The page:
Fawn pictorial cloth. The top board bears a black line-drawing of an armoured train, the title and the author’s signature. The spine bears the title, author’s name and publisher’s name along with two flags, a Union Flag flying straight out over a drooping Transvaal flag. The words “Via Pretoria” are blocked red on spine and top board; the spine is otherwise stamped gilt, the top board otherwise blocked black. 8vo, 516 pages numbered (2), (I)-(xiv) and (1)-498, (2). The two unnumbered pages advertise The River War and the Malakand. Boxed adverts for these titles plus Savrola are on the half title verso. In addition, there is a 32-page rear catalogue, printed on thinner paper, of other Longmans titles. Endpapers faced black. Full color folding map facing title page, other maps and plans. Published at 6 shillings ($1.50). Woods A4.
Quantities and Impressions
Woods states that 10,000 copies were published on 15 May 1900, and a second impression of 500 “a few days after,” but publisher’s catalogues identify the second impression as having been produced in July 1900, nine months after. The second impression is identified by the words NEW IMPRESSION on title page); it also advertises the third impression River War on page 1 of the rear catalogue.
We strongly doubt Woods’ figure of only 500 copies published. The immense contemporary popularity of Churchill’s escape story, coupled with the many New Impressions encountered, suggest that the second printing was more like 5,000 copies, and probably occurred some time later, as suggested by the publisher’s catalogues. This theory is supported by adverts for Ladysmith in Ian Hamilton’s March, published in October 1900, which are headed by the words, FIFTEENTH THOUSAND. If we accept that, the New Impression had 5,000 copies.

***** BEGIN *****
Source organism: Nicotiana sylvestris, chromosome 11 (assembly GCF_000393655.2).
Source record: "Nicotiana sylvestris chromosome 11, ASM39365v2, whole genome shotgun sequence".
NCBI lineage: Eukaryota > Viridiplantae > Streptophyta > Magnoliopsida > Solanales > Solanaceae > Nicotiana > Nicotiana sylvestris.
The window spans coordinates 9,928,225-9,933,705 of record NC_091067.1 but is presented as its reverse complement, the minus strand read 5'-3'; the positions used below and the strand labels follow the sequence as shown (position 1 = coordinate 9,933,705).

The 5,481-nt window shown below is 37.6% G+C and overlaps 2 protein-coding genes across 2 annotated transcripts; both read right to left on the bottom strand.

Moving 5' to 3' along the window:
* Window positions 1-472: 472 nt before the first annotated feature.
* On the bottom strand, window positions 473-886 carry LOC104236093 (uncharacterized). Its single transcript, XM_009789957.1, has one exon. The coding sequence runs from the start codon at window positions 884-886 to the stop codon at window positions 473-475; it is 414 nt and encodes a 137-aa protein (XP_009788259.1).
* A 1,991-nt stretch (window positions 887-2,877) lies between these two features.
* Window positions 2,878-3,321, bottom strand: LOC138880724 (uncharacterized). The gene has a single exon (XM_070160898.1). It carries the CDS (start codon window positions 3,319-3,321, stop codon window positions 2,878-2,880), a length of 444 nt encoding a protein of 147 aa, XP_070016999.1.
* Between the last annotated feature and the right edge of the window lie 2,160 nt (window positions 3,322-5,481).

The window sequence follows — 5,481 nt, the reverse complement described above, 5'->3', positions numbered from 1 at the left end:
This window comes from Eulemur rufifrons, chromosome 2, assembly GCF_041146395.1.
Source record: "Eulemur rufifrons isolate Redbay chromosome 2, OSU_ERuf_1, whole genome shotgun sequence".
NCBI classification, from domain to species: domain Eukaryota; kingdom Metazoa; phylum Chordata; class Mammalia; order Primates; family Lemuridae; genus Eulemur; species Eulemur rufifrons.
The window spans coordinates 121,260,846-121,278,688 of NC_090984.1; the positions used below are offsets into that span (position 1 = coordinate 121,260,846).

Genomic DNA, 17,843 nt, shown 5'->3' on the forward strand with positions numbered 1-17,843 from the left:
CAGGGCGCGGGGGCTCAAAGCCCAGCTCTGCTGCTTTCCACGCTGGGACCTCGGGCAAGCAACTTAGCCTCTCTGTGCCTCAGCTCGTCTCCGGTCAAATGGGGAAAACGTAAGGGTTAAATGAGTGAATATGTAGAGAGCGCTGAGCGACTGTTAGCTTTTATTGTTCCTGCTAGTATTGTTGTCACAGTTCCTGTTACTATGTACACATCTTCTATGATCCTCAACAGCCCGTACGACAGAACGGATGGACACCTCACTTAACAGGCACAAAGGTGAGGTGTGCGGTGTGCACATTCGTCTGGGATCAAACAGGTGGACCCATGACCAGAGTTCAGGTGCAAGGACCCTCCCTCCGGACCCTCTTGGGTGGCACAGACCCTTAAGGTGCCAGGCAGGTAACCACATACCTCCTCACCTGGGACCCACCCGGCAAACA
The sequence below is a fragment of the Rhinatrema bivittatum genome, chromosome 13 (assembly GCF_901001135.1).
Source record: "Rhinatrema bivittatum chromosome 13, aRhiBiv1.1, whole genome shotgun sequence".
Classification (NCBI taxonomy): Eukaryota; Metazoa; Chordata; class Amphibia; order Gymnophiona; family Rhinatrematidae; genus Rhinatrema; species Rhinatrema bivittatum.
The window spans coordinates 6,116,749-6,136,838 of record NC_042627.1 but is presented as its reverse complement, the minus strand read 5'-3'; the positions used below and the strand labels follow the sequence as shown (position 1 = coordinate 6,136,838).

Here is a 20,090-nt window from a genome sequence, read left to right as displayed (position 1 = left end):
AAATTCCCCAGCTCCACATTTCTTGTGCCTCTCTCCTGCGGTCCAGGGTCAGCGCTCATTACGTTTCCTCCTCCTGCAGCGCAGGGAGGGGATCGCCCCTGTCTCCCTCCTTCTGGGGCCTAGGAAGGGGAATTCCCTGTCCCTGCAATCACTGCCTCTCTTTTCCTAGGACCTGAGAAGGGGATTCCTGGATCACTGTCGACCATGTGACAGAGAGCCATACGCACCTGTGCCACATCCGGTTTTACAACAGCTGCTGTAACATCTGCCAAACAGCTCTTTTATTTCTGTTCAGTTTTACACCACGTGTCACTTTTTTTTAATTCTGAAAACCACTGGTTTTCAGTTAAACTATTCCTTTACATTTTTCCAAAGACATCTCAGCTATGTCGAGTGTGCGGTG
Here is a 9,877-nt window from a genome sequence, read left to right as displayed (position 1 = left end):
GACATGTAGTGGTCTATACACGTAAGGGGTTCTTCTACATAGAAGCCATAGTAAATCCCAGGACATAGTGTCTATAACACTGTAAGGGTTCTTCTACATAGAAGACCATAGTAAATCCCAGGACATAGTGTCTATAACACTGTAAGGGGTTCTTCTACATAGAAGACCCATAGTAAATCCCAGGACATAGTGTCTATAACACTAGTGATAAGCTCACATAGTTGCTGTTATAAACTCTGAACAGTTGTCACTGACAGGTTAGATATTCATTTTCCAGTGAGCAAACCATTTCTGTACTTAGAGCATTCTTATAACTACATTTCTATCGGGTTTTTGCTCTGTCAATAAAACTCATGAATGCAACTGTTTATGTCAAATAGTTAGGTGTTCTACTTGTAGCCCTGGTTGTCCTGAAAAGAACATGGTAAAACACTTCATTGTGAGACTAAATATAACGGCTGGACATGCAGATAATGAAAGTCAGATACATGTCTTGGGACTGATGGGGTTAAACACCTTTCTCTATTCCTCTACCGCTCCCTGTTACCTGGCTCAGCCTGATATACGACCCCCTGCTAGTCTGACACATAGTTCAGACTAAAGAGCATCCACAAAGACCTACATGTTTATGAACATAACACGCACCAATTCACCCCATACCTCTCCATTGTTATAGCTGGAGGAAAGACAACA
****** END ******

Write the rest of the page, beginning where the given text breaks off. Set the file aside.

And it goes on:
Dust Jackets and Variants
A jacket bearing the same art as the cover and spine, printed black, has been reported but not verified. The second impression has been found in a distinctly different, coarser brown cloth than the usual fawn cloth common to both impressions.
First American Edition, Home Issue
Cohen A4.2 / ICS A4ba
Publisher: Longmans Green and Co., New York 1900
Red buckram, top board title/author’s name blocked gilt and framed by gilt rules in the style of the first edition Savrola; spine lettered gilt with title, author’s name and publisher name, top page edges gilt. 8vo, 510 pages numbered (i)-(xiv) and 1-496. Unboxed adverts for the Malakand, River War and Savrola on half title verso. Plain endpapers, two-color (black and red) folding map facing title page, other maps and plans. Published 16 June 1900 at $1.50. Mentioned by Woods, page 30.
Quantities and Impressions
A single impression of 3000 copies was produced.
Dust jackets and Variants
No jackets have been reported. We have seen a copy with a debossement on the title page, reading circularly, “PRESENTED BY THE PUBLISHERS.” We have seen this device on several contemporary titles, including Lord Randolph Churchill, published by Macmillan; therefore it is not unique to Longmans, and there are some doubts about its provenance.
With the same text but not the aesthetic quality of the English Edition, the American Edition lacks the evocative cover illustration and elaborate folding color map, though it forms a handsome matched pair with the American Hamilton’s March and provides the minor luxury of gilt top page edges. It is often found in fine condition, although on some copies the gilt spine lettering is dull; but it is almost always in better condition than English Edition, thanks to the drier American climate and a superior cloth binding. It is also printed on better quality paper which is less inclined toward spotting. This is a very nice contrasting mate to the English Edition.